Monday, March 9, 2009

Change They Can Believe in

Obama's real father, an African socialist, abandoned him. He subsequently adopted two father figures, both of them rabidly anti-American Marxists: Frank Marshall Davis and Jeremiah Wright. His political career was launched by the unrepentant communist terrorist Bill Ayers, best known for bombing the Pentagon and the Capitol. At some level, even many of the fools who voted for Obama must have suspected that "Change" would entail destroying the country he despises, starting with its capitalist economy.

Thanks Kevin Hasset


Kaleokualoha said...

What evidence do you have that Frank Marshall Davis was "rabidly anti-American"? That appears to be a non sequitur. Criticism does not make one "anti-American."

Pappy said...

Well you could start with Obama's own book, Dreams From My Father. From there you would find that Davis was a known communist who belonged to a party subservient to the Soviet Union. In fact, the 1951 report of the Commission on Subversive Activities to the Legislature of the Territory of Hawaii identified him as a CPUSA member. What's more, anti-communist congressional committees, including the House Un-American Activities Committee (HUAC), accused Davis of involvement in several communist-front organizations.
I suppose your cliche` that a rapid conclusion of his level of "Anti-American" is in question. While in my mind any Anti American feeling is too much therefore "Rabid" ...

Kaleokualoha said...

You conclusion is unsubstantiated by the evidence, even considering the disinformation regarding Davis disseminated by the ironically named "Accuracy In Media" (AIM).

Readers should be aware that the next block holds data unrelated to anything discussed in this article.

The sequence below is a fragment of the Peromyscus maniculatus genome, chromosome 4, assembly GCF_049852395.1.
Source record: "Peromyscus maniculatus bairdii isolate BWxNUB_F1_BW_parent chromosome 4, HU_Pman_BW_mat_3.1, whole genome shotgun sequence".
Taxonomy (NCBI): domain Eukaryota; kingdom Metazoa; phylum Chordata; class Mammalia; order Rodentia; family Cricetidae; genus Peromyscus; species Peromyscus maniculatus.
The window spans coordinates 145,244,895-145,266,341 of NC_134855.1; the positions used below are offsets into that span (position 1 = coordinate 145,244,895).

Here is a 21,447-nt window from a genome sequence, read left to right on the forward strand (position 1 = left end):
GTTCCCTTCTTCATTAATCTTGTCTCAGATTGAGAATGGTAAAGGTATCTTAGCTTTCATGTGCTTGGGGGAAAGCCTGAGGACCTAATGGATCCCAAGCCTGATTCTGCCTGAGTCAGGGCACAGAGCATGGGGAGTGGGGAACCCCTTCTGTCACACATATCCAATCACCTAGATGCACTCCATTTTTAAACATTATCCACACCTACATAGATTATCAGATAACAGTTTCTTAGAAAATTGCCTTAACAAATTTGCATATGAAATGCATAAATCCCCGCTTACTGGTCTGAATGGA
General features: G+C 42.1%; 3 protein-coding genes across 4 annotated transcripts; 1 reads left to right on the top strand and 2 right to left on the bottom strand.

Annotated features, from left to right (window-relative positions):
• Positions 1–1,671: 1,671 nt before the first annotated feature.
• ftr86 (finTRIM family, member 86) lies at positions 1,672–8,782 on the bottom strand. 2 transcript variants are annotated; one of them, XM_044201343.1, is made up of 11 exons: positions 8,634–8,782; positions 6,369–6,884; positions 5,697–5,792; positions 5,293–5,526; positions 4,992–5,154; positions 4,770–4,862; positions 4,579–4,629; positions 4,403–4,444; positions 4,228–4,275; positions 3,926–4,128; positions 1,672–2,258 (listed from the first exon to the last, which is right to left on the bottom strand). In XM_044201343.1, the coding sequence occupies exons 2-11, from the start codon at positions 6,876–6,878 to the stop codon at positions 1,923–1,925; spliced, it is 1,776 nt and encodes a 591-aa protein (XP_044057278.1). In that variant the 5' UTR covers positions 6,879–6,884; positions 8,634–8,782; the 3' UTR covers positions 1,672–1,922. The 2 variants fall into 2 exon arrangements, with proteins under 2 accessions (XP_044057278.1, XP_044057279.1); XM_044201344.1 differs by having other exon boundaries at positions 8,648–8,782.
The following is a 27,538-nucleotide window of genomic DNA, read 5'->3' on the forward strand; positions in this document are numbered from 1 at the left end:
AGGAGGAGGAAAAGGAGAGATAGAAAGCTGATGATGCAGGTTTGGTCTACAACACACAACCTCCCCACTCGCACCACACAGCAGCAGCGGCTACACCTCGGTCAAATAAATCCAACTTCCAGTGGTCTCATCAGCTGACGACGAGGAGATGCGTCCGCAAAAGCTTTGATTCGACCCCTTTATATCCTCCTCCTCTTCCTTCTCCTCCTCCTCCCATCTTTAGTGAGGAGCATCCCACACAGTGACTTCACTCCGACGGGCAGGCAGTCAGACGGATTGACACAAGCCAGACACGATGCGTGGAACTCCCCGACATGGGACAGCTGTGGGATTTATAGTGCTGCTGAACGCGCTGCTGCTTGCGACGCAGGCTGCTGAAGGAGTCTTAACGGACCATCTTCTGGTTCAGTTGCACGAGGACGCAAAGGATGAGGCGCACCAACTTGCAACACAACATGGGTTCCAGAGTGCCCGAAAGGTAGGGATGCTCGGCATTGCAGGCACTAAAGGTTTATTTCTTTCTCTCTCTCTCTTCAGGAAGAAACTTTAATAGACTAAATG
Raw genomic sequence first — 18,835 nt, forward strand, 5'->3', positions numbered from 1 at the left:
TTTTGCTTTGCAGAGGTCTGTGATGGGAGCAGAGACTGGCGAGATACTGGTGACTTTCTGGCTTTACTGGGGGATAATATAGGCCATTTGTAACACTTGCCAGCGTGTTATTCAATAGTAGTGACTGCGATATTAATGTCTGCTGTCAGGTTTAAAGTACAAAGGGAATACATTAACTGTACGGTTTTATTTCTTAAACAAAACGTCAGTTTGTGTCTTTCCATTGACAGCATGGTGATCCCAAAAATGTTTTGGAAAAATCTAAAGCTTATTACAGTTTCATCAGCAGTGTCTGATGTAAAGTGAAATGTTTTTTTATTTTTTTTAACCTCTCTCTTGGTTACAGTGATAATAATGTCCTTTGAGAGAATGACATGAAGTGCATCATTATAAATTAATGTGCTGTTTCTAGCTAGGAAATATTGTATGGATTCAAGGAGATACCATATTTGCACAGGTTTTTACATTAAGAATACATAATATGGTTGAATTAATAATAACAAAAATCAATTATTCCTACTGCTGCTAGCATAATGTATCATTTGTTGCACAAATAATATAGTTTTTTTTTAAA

Just because someone joined the CPUSA does not mean they are anti-American. People from the extreme left to the extreme right can love their country, although they may have conflicting ideas of the correct path to follow.

You may also note that when Davis joined the CPUSA during WWII. the Soviet Union was an ally of the United States, not an opponent.

Edgar Tidwell, whom AIM's Cliff Kincaid cites as "an expert on the life and writings of Davis," dismisses right-wing misrepresentation of Davis's radical influence in one simple paragraph:

"Although my research indicates that Davis joined the CPUSA as a "closet member" during World War II, there is no evidence that he was a Stalinist, or even a Party member before WWII. Further, to those attempting to make the specious stand for the concrete, there is no evidence that he instructed Barack Obama in communist ideology. Frank Marshall Davis did NOT believe in overthrowing the USA. He was committed to what the nation professed to be. For him, communism was primarily an intellectual vehicle to achieve a political end-a possible tool for gaining the constitutional freedoms of life, liberty, and the pursuit of happiness for ALL Americans" (see ).

Webster World said...

K, Russia was not an ally out of love or respect. Only because Hitler had advanced east. And for that reason only. Life , liberty and the pursuit of happiness is based on a democratic society not that other crap.

Kaleokualoha said...

Frank Marshall Davis joined the CPUSA during WWII, just as the United States joined the Soviet Union during WWII, not because they shared the delusion of a communist utopia. Each was a marriage of convenience. Membership had its privileges. He considered membership in the CPUSA as a vehicle and tool because, according to "The New Red Negro" (cited by AIM's Cliff Kincaid as a source):

ONLY the Communist left had any significant institutional impact on African-American writing during the 1930s and 1940s. This support was crucial as the institutions that had maintained the New Negro Renaissance faded. And for better or for worse, the leading CPUSA functionaries involved in "Negro work" took a direct interest in African-American cultural production in a manner that was unusual, if not unique. Vilifying a writer for continuing to publish in CPUSA-supported publications, when they provided his only available institutional support, is completely unfair. Langston Hughes, Richard Wright, and Frank Marshall Davis all took advantage of this institutional support.